MN Economy Grew 1.2% in ’11; U.S. Grew 1.5%
Minnesota’s economy grew 1.2 percent in 2011, less than the 1.5 percent increase for the United States as a whole, according to statistics released Tuesday by the U.S. Bureau of Economic Analysis (BEA).
The state’s gross domestic product (GDP)—the total value of all goods and services produced—totaled $244.9 billion last year, according to the BEA report. Minnesota’s 1.2 percent GDP growth is adjusted for inflation, and it ranks 23rd among states. By contrast, Minnesota’s GDP grew 3.9 percent in 2010.
Meanwhile, the United States’ GDP totaled $13.1 trillion in 2011, according to the BEA report. Like Minnesota, the nation’s 1.5 percent GDP growth rate last year also declined substantially compared to 2010, when it was 3.1 percent.
“Nobody wants to be growing at just 1.2 percent or even 1.5 percent,” Minnesota State Economist Tom Stinson told the Star Tribune. “We'd like to be growing 2.5 or 3 percent. This is nothing to cheer about.”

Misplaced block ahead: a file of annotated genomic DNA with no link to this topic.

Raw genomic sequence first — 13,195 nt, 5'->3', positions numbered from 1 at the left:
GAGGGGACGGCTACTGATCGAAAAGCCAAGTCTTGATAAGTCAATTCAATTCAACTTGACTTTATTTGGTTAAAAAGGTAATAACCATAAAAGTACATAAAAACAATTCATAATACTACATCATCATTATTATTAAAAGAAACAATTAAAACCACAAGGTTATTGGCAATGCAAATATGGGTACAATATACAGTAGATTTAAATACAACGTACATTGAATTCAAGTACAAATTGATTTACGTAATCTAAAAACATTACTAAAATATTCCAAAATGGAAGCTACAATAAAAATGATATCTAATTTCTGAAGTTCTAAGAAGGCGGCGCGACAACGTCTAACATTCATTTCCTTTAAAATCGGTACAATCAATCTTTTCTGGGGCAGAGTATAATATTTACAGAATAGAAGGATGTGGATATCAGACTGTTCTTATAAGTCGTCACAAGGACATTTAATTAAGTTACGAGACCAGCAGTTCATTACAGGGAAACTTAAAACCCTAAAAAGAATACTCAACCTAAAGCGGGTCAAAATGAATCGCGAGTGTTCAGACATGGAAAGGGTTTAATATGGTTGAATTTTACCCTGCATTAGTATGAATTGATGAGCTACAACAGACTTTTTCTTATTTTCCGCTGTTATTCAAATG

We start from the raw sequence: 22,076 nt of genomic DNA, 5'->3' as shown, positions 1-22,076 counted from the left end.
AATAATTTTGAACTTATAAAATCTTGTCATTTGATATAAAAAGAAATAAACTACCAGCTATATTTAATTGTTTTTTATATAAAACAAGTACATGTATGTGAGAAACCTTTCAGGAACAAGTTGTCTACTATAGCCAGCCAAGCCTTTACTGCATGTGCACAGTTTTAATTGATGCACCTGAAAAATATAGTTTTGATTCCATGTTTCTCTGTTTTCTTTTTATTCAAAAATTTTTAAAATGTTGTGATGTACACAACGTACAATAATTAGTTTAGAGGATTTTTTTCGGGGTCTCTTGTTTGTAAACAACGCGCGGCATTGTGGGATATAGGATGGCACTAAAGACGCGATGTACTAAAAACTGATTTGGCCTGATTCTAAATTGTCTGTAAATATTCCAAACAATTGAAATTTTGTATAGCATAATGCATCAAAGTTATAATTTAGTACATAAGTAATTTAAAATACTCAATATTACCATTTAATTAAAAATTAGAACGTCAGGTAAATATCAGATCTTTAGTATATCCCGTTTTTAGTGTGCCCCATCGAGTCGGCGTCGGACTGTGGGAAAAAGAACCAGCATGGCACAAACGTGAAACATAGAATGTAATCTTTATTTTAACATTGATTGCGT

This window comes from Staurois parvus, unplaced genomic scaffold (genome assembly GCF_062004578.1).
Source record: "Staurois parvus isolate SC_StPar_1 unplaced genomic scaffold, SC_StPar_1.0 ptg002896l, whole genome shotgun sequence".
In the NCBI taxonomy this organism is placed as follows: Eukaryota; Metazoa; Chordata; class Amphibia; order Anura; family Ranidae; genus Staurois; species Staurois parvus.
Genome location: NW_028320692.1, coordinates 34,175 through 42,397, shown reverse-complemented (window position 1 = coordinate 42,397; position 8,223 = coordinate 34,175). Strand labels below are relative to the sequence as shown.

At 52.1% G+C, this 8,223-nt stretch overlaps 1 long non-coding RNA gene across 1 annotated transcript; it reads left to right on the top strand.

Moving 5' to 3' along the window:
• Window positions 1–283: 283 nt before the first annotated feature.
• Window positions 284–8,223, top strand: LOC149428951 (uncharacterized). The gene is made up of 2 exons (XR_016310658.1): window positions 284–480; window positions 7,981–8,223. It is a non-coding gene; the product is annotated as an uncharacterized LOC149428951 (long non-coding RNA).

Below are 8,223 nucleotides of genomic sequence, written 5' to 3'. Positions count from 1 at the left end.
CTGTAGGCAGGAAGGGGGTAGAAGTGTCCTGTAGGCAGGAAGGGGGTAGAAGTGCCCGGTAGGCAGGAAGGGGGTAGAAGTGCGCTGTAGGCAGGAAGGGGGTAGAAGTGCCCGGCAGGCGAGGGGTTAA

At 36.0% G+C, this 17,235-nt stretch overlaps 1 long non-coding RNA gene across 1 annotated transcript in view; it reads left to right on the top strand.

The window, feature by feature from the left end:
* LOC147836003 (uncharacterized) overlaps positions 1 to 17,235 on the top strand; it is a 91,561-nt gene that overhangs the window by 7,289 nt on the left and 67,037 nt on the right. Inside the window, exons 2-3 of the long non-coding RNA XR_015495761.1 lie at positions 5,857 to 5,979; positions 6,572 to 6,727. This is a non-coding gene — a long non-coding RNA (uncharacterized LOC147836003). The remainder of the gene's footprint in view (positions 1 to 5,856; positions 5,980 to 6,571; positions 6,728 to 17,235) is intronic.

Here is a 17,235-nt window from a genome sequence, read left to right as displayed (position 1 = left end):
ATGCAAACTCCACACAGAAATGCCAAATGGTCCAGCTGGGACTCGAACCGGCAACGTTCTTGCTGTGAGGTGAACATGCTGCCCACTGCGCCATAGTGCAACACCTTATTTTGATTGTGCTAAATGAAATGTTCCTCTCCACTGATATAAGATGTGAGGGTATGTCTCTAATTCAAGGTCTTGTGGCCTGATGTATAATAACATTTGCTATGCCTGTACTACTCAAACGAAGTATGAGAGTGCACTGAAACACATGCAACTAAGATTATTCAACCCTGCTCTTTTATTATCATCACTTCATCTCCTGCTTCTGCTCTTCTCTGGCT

According to the Minneapolis newspaper, Wells Fargo Securities economists described Minnesota’s economic growth as showing “excruciatingly modest gains.”
The Star Tribune reported that two sectors were especially harmful to Minnesota’s 2011 gains: management of companies, and government. The state government shutdown last summer likely factored into the state's overall GDP, Stinson told the newspaper.
The GDP of the seven-state region that includes Minnesota increased 1 percent last year and 3.4 percent in 2010. The other states in the region are Iowa, Kansas, Missouri, Nebraska, and the Dakotas.
Last year, GDP growth slowed in every region but the far West, where the economy grew 2.1 percent—representing a slight uptick from 2 percent in 2010. The southwest region of the country grew the fastest at 2.7 percent.
Six state economies contracted last year: Maine, New Jersey, Alabama, Mississippi, Wyoming, and Hawaii. The growth rates in the BEA report are still subject to revision.